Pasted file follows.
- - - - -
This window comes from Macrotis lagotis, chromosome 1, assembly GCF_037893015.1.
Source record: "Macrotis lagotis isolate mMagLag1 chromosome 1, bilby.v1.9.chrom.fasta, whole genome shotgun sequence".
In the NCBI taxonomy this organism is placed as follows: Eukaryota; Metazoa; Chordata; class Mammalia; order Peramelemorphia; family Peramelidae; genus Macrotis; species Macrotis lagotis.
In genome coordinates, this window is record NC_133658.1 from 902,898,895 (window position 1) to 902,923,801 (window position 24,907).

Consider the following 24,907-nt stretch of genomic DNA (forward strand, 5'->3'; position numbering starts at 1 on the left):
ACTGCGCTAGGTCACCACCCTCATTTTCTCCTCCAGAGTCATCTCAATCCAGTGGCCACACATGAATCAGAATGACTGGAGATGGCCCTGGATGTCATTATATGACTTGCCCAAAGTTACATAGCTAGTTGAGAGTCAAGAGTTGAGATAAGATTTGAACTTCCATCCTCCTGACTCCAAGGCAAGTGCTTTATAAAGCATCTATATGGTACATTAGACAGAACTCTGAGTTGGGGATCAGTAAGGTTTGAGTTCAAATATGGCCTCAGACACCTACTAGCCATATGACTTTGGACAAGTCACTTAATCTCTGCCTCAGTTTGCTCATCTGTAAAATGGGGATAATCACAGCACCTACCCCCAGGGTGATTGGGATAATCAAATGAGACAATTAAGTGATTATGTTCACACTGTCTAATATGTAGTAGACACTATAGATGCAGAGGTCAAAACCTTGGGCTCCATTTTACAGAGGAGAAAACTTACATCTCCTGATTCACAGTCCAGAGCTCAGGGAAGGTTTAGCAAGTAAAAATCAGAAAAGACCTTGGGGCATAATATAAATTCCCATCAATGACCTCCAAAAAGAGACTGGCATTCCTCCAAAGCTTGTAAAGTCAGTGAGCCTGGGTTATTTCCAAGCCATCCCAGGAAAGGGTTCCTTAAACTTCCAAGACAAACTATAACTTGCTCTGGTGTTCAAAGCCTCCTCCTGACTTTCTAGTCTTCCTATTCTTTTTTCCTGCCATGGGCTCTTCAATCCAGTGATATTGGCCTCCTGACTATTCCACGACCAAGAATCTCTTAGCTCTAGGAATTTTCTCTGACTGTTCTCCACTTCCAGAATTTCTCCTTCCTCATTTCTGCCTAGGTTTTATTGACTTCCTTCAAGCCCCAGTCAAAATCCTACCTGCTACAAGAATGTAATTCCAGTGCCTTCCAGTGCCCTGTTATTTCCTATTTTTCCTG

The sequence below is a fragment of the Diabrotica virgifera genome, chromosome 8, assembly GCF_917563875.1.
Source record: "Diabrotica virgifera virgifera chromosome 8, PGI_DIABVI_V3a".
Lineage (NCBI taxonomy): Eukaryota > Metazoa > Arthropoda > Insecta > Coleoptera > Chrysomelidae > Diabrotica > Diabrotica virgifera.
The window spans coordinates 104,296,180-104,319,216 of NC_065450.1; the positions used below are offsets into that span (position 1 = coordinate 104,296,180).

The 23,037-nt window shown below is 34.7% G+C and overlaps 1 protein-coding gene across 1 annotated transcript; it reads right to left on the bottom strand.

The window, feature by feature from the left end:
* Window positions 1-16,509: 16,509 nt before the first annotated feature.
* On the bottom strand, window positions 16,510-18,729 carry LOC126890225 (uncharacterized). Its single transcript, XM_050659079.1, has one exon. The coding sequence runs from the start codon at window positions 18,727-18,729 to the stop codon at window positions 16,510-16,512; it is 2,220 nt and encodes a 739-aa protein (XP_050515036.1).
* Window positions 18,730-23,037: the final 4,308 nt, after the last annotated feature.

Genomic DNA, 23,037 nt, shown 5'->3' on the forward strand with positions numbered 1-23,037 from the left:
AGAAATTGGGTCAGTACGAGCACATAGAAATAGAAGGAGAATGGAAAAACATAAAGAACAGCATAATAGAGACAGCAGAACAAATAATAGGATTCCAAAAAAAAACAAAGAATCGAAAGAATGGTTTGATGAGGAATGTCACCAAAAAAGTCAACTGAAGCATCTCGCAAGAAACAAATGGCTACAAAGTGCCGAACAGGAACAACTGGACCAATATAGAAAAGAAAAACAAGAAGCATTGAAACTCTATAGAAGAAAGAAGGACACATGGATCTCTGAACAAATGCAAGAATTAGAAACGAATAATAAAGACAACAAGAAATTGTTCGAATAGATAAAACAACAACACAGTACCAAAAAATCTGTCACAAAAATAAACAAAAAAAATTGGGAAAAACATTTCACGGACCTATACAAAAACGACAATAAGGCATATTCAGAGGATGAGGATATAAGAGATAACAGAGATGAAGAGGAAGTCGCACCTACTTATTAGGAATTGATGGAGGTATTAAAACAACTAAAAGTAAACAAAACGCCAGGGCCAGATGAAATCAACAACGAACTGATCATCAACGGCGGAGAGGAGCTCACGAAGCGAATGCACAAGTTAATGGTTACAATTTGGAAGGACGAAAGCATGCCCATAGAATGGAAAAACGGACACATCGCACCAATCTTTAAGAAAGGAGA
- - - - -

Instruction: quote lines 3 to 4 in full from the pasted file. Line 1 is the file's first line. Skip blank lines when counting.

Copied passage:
In the NCBI taxonomy this organism is placed as follows: Eukaryota; Metazoa; Chordata; class Mammalia; order Peramelemorphia; family Peramelidae; genus Macrotis; species Macrotis lagotis.
In genome coordinates, this window is record NC_133658.1 from 902,898,895 (window position 1) to 902,923,801 (window position 24,907).